Moving Beyond Just Sex and Gender
For decades, sex and gender were often missing from the list of things considered during the research process. Unfortunately, this led to some health care interventions that were inappropriate or potentially harmful for some patients.
These days, sex and gender are recognized as important to health research—a development applauded by Diabetes Action Canada—and our research team in this area is looking to ensure that understanding of sex and gender is broadened to include considerations of intersectionality, encompassed by the term sex- and gender-based analysis plus (SGBA+).
The sex and gender research team at Women’s College Hospital in Toronto defines SGBA+ as “the process of integrating sex, gender and other demographic factors – such as race and disability – throughout the research process, from conceptualizing (e.g. research question development) through to completion (e.g. knowledge translation).”
This means that while it is important to look at the distinction, for example, between women and men, there is also a need to look at other factors in their lives and how these affect outcomes in health research.
“I think at the start, it was realizing the importance of looking at differences between women and men,” says Dr. Paula Rochon of this area of research. “We know that there are so many important differences from a sex perspective, in terms of, for example, who is predisposed to getting diabetes. Then there are many gender-related pieces, everything from how it impacts diet or body image, to the design of insulin pumps. Over time, we’ve added on all of the other intersecting factors that are so important. How does socioeconomic status play into it? How does race play into it? What are all these other pieces? It just adds so much more complexity and richness to the work.”
Dr. Robin Mason agrees. “All these elements contribute to identity, making each person’s experience in developing diabetes, learning to live with diabetes, self-management and the overall impacts of diabetes, somewhat unique,” she explains.
In other words, we can say that a woman may be more or less likely to develop diabetes based solely on the genetic variations that stem from her sex. However, there are many other variables in her life that may also play into that risk—where she lives, her race, her socioeconomic status, what she does for a living, what resources she has access to and so on—and these too must be considered in a research study in order to get a full understanding of the results.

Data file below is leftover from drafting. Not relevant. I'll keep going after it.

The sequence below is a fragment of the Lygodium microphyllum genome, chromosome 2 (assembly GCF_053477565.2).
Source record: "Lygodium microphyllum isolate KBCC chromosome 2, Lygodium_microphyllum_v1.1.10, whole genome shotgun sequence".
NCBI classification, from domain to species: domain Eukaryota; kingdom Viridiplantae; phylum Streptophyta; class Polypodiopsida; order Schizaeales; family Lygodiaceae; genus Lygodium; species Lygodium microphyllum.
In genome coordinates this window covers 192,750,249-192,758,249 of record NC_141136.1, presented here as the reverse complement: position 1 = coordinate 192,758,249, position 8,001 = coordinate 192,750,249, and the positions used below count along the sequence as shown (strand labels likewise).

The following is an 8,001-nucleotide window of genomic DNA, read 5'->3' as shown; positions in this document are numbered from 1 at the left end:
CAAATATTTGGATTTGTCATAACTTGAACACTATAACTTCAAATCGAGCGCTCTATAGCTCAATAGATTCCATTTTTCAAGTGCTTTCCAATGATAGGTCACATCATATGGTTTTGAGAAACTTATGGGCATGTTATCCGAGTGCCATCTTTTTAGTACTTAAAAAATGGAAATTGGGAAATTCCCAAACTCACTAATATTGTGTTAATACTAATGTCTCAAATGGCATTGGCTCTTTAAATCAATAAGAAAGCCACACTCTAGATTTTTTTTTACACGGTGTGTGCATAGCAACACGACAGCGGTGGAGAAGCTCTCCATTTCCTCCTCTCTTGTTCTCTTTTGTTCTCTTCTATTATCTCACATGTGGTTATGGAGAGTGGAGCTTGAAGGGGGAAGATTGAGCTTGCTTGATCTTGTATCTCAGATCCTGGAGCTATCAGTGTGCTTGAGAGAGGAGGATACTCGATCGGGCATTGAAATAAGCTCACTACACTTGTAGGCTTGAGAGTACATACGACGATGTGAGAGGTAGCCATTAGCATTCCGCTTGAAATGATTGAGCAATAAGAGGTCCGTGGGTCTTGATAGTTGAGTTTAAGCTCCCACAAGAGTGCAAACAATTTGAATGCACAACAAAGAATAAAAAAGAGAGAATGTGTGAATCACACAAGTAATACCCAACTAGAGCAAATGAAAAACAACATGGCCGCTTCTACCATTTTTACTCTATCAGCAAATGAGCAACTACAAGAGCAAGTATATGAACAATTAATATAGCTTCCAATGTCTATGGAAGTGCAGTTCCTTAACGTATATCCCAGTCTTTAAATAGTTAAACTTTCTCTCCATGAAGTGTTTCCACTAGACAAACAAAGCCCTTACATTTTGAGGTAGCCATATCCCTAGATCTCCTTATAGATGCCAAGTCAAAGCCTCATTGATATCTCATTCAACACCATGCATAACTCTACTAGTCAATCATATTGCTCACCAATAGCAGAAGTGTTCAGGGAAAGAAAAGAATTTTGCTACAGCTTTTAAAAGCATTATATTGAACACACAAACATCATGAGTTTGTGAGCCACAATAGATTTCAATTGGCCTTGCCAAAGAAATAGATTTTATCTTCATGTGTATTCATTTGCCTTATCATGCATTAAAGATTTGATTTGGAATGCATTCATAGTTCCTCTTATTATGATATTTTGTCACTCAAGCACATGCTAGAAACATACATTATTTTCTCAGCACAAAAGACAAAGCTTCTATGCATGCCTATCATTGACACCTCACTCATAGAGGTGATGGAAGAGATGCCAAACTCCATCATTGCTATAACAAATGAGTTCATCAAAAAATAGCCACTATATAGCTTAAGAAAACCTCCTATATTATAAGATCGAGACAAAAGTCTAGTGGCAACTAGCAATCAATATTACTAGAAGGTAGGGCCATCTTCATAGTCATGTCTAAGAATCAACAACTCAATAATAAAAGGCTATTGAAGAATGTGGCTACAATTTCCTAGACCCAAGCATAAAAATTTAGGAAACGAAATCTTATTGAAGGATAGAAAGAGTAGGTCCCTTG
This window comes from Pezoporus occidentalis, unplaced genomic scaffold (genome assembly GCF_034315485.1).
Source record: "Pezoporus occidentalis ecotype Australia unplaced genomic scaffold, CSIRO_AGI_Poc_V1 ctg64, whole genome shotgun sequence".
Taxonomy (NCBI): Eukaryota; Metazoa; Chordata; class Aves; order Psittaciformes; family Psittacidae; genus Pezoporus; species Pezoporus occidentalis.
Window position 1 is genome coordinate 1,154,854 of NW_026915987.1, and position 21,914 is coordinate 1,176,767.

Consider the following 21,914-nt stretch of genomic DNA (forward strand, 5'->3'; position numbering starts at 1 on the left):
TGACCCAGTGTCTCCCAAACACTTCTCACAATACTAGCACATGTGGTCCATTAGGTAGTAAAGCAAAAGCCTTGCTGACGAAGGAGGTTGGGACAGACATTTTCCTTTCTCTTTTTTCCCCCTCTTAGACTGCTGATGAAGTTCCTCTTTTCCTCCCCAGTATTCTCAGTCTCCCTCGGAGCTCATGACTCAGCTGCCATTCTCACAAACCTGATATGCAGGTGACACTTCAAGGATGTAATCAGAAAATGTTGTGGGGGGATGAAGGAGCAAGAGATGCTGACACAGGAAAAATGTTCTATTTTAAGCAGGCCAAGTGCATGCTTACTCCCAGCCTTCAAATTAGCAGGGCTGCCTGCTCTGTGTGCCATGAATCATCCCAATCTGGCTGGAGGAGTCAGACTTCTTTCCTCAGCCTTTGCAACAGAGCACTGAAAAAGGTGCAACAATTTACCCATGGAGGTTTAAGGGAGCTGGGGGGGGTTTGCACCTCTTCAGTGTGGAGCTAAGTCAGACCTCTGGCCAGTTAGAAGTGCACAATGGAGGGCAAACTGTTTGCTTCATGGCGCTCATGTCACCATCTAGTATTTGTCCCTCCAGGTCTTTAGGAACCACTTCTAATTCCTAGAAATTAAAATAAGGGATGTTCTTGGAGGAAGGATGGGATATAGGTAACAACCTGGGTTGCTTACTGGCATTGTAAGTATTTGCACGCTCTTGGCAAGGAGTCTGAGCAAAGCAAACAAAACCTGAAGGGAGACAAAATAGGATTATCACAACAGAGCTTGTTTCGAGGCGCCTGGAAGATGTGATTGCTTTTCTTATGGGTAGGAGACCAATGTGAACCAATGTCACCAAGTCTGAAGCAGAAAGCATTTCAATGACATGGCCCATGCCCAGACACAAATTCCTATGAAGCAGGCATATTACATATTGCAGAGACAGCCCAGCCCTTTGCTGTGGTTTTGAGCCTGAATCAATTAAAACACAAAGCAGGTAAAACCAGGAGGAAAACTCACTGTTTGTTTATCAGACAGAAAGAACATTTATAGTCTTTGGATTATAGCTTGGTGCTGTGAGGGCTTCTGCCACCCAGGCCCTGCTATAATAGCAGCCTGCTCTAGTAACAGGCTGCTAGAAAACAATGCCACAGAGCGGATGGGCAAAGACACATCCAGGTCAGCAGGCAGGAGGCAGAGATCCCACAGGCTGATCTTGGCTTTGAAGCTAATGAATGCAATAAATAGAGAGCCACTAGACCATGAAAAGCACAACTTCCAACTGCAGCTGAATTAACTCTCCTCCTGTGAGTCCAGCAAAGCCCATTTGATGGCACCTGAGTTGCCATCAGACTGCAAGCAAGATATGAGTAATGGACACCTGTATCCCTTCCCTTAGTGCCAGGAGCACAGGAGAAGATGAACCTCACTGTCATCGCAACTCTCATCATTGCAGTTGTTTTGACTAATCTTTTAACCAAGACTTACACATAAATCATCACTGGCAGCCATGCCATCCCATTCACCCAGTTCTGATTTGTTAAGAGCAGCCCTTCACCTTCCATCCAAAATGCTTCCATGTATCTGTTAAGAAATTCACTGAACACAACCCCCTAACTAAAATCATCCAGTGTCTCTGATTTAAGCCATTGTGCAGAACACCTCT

This leads into the concept of intersectionality, which is another major tenant of this work.
“Intersectionality is a framework to understand how different demographic factors, like sex, age, race, religion and education, intersect to determine health outcomes. As such, it’s important to apply an intersectionality lens throughout the research process from the onset of the project until completion to ensure all identity factors are accounted for,” explains Jaimie Roebuck.
Looking at sex and gender exclusively, explains Mason, helped the team at Women’s College Hospital recognize the limitations of these elements when considered on their own. They also needed to look at intersecting identity-related factors. “We recognized that we needed to do some further work in developing our understanding of how these key identity-related factors intersect with sex and gender to create individualized experience.”
To further this goal, the team has developed an article that explains the concepts of SGBT+ and intersectionality, and they are working on a number of training modules that they will roll out for Diabetes Action Canada researchers over the next few months.
For Dr. Rochon, working with the Diabetes Action Canada Network is helping to build understanding of these concepts into research in order to better serve those living with diabetes. “Through our group, we’re helping to increase capacity and advance the future of diabetes research in Canada,” she says. “If all researchers start applying an intersectionality lens to their work, we can create a body of evidence that people can use to help really improve the way we care for those with diabetes.”